1. Lincoln Homestead State Park‎. Kentucky State Parks
Abraham Lincoln image. Click for full size.
By Allen C. Browne, February 16, 2015
4. Abraham Lincoln
This 1887 portrait of Abraham Lincoln by George P. A. Healy hangs in the National Portrait Gallery in Washington DC.

“Today Abraham Lincoln is universally regarded as one of our greatest presidents. But from the start of his administration, Lincoln, guiding the nation in a time of civil war, was beset with criticism from all sides. Some charged him with moral cowardice for initially insisting that an end to slavery was not one of his wartime goals; others accused him of overstepping his constitutional powers; still others blamed him for military reverses in the field. But as Union forces moved toward victory, Lincoln's eloquent articulation of the nation's ideals and his eventual call for an end to slavery gradually invested him with grandeur. following his assassination in 1865, that grandeur beca.me virtually unassailable.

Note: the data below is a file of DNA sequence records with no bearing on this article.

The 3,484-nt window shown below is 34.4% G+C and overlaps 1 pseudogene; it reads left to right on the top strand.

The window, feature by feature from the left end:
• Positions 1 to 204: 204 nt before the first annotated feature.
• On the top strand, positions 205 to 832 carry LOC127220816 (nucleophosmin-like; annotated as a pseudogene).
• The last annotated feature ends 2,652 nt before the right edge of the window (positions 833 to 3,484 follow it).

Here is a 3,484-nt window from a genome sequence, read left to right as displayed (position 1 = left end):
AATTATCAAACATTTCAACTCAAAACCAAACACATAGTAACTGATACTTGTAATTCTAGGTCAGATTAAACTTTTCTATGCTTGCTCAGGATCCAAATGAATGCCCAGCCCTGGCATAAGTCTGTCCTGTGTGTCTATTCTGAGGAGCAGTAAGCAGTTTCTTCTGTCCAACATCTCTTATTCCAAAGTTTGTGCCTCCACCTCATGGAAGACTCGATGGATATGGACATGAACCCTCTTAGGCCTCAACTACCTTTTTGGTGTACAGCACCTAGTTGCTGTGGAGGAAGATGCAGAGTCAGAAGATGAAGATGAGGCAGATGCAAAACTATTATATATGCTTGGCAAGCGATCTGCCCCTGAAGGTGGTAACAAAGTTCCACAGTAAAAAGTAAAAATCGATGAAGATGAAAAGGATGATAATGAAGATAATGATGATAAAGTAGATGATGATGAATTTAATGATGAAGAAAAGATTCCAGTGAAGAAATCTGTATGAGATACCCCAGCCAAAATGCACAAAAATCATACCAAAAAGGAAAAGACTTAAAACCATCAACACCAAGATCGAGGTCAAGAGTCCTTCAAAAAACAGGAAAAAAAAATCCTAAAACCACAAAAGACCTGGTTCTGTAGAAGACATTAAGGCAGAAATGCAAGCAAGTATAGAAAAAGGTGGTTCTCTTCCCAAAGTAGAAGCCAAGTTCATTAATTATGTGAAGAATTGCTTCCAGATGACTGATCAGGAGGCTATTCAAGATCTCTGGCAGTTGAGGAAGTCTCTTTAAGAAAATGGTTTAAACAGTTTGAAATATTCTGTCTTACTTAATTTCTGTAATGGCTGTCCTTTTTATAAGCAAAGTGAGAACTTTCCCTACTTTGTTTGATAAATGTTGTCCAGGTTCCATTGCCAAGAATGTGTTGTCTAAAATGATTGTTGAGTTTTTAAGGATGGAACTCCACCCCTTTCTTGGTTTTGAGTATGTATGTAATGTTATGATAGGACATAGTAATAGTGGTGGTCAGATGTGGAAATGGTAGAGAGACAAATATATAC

The original version of this portrait was a template for artist George P. A. Healy's large painting The Peacemakers, depicting Lincoln in consultation with three of his main military advisers at the end of the Civil War. But Healy recognized that this made a fine portrait in its own right and eventually made three replicas, including this one.” — National Portrait Gallery
(Submitted on August 21, 2011, by Bernard Fisher of Mechanicsville, Virginia.) 

2. Kentucky Lincoln Heritage Trail. (Submitted on August 21, 2011, by Bernard Fisher of Mechanicsville, Virginia.)
 
Categories. Notable Buildings
 
 
Credits. This page originally submitted on , by Bernard Fisher of Mechanicsville, Virginia. This page has been viewed 390 times since then and 3 times this year. Photos:   1, 2, 3. submitted on , by Bernard Fisher of Mechanicsville, Virginia.   4. submitted on , by Allen C. Browne of Silver Spring, Maryland. This page was last revised on June 16, 2016.